After quite some time — and without a chance for me to review the final edits (!) — History of Anthropology Review has published my review of David Varel’s The Lost Black Scholar: Resurrecting Allison Davis in American Social Thought. I thought that the book was well-written and well-researched, but what I really appreciated about it was the way it bought Allison Davis back into my life — an extraordinary scholar whose Deep South I now teach regularly in my History of Anthropology course at both the undergraduate and graduate level. I also interviewed Varel about his book on The New Books Network anthropology channel . And now, The University of Chicago is planning a conference and distinguished lecture series in Davis’s name. It’s great to see Davis getting the recognition that he deserves.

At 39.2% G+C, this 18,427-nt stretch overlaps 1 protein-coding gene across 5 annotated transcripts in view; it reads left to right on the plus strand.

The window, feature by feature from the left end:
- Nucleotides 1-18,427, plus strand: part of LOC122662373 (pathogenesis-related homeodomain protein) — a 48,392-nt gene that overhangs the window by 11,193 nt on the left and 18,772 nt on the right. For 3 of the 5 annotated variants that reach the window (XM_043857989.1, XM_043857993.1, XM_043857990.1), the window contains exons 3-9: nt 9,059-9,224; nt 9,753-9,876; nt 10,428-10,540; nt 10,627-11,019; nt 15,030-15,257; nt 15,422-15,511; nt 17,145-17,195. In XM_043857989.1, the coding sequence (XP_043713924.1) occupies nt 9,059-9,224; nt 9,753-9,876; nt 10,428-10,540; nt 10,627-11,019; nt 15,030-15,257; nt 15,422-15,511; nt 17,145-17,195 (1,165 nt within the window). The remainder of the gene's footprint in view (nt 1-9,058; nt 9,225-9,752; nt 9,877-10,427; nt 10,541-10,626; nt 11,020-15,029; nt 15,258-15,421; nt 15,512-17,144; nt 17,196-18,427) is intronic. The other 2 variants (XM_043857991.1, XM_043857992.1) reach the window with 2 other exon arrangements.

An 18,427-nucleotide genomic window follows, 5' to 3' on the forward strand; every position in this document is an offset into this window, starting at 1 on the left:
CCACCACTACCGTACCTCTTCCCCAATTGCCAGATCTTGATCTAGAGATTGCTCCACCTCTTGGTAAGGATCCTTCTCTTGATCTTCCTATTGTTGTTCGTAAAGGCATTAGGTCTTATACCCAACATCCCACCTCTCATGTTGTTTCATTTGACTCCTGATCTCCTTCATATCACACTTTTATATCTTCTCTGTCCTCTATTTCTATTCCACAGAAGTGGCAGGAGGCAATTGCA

I’m proud to announce that I’ve become one of the hosts for the New Book Network’s New Books in Anthropology podcast! In my inaugural episode, I talk with David Varel, the author of the first-ever biography of Allison Davis. Davis (1902-1983) was a pioneering anthropologist who did ground-breaking fieldwork in the Jim Crow south, challenged the racial bias of IQ tests, and became the first African American to be tenured at the University of Chicago. In this episode in New Books in Anthropology we talk about Davis’s collaboration with authors such as W.E.B. Du Bois, Edward Sapir, John Dollard, W. Lloyd Warner Warner, St. Clair Drake, and many others. We also discuss how Davis pioneered concepts such as structural racism and explored the relationship between race and class. David Varel talks about the choices he made as a White academic writing about an African American life, and the importance of widening intellectual genealogies by including ‘lost’ figures such as Davis. I hope you enjoy it!